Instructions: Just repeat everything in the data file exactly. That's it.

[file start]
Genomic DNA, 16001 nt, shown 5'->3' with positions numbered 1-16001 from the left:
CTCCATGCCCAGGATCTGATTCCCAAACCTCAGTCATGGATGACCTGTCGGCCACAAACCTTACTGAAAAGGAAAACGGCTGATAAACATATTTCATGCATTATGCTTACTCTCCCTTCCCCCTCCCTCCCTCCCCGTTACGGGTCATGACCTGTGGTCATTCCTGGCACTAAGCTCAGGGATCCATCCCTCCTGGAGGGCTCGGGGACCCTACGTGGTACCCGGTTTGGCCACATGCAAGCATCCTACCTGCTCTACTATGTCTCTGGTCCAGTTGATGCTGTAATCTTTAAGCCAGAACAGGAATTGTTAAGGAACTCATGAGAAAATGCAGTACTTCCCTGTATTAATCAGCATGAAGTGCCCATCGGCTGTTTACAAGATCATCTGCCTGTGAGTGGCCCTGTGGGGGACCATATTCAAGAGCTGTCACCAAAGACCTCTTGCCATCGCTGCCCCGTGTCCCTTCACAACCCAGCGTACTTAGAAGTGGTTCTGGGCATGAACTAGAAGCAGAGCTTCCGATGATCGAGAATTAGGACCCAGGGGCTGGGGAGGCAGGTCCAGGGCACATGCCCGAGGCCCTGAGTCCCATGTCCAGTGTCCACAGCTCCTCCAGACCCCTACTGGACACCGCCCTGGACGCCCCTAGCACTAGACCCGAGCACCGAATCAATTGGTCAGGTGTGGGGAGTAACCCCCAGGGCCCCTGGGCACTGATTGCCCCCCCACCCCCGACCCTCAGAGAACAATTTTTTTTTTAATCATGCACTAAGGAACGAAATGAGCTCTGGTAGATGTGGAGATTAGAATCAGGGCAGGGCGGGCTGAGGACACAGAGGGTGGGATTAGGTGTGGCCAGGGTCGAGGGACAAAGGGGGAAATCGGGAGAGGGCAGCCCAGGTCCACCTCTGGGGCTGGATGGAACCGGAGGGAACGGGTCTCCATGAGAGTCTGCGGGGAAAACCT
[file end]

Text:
Genomic DNA, 16001 nt, shown 5'->3' with positions numbered 1-16001 from the left:
CTCCATGCCCAGGATCTGATTCCCAAACCTCAGTCATGGATGACCTGTCGGCCACAAACCTTACTGAAAAGGAAAACGGCTGATAAACATATTTCATGCATTATGCTTACTCTCCCTTCCCCCTCCCTCCCTCCCCGTTACGGGTCATGACCTGTGGTCATTCCTGGCACTAAGCTCAGGGATCCATCCCTCCTGGAGGGCTCGGGGACCCTACGTGGTACCCGGTTTGGCCACATGCAAGCATCCTACCTGCTCTACTATGTCTCTGGTCCAGTTGATGCTGTAATCTTTAAGCCAGAACAGGAATTGTTAAGGAACTCATGAGAAAATGCAGTACTTCCCTGTATTAATCAGCATGAAGTGCCCATCGGCTGTTTACAAGATCATCTGCCTGTGAGTGGCCCTGTGGGGGACCATATTCAAGAGCTGTCACCAAAGACCTCTTGCCATCGCTGCCCCGTGTCCCTTCACAACCCAGCGTACTTAGAAGTGGTTCTGGGCATGAACTAGAAGCAGAGCTTCCGATGATCGAGAATTAGGACCCAGGGGCTGGGGAGGCAGGTCCAGGGCACATGCCCGAGGCCCTGAGTCCCATGTCCAGTGTCCACAGCTCCTCCAGACCCCTACTGGACACCGCCCTGGACGCCCCTAGCACTAGACCCGAGCACCGAATCAATTGGTCAGGTGTGGGGAGTAACCCCCAGGGCCCCTGGGCACTGATTGCCCCCCCACCCCCGACCCTCAGAGAACAATTTTTTTTTTAATCATGCACTAAGGAACGAAATGAGCTCTGGTAGATGTGGAGATTAGAATCAGGGCAGGGCGGGCTGAGGACACAGAGGGTGGGATTAGGTGTGGCCAGGGTCGAGGGACAAAGGGGGAAATCGGGAGAGGGCAGCCCAGGTCCACCTCTGGGGCTGGATGGAACCGGAGGGAACGGGTCTCCATGAGAGTCTGCGGGGAAAACCT